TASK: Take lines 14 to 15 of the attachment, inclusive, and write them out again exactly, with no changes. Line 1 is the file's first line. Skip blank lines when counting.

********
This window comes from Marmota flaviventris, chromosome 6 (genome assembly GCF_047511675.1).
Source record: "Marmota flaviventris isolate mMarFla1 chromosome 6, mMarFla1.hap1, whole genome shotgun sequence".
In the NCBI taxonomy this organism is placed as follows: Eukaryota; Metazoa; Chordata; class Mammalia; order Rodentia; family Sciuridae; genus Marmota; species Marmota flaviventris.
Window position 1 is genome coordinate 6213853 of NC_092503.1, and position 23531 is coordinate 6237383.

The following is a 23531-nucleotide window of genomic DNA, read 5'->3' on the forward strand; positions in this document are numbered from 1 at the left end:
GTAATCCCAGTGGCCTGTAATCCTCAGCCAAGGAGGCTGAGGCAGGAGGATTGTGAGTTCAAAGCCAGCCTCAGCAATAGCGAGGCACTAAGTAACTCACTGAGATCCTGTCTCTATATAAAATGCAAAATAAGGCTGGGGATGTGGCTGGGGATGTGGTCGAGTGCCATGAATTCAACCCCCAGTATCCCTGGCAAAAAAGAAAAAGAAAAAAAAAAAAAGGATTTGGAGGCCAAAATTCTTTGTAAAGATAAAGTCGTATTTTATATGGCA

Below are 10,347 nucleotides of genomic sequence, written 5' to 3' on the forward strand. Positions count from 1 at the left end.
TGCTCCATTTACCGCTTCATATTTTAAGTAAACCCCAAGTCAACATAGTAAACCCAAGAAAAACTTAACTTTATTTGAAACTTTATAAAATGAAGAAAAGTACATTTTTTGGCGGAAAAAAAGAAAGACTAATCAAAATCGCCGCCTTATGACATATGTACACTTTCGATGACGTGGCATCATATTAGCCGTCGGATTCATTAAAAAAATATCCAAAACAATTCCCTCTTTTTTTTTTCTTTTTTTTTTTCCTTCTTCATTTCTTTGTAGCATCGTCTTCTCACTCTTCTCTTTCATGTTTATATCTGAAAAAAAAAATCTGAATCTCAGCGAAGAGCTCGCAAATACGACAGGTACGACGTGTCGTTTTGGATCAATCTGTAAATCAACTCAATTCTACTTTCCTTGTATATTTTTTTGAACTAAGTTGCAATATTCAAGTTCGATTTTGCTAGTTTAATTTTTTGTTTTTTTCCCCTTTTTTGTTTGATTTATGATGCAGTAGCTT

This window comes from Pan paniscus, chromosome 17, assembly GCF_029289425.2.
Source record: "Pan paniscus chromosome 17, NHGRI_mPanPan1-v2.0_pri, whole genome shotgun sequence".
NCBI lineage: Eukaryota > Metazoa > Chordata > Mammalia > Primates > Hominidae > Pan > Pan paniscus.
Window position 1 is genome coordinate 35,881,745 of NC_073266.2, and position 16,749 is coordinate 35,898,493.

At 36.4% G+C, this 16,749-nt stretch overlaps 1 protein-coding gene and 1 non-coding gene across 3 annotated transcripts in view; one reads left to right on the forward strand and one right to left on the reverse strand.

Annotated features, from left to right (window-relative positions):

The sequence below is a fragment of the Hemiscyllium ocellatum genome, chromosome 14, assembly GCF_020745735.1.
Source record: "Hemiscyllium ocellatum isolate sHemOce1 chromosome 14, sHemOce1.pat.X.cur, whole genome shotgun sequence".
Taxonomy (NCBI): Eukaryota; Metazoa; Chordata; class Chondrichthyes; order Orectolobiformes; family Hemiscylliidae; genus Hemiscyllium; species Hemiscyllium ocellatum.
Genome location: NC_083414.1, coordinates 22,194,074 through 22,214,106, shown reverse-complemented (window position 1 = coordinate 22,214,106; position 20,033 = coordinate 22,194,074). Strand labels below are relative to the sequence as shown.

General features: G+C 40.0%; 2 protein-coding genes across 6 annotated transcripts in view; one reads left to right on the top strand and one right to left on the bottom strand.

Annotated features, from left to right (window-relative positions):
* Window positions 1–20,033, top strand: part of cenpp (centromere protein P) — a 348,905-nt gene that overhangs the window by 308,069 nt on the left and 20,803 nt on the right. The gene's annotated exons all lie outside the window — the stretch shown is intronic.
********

Annotated features, from left to right (window-relative positions):

The sequence below is a fragment of the Hemiscyllium ocellatum genome, chromosome 14, assembly GCF_020745735.1.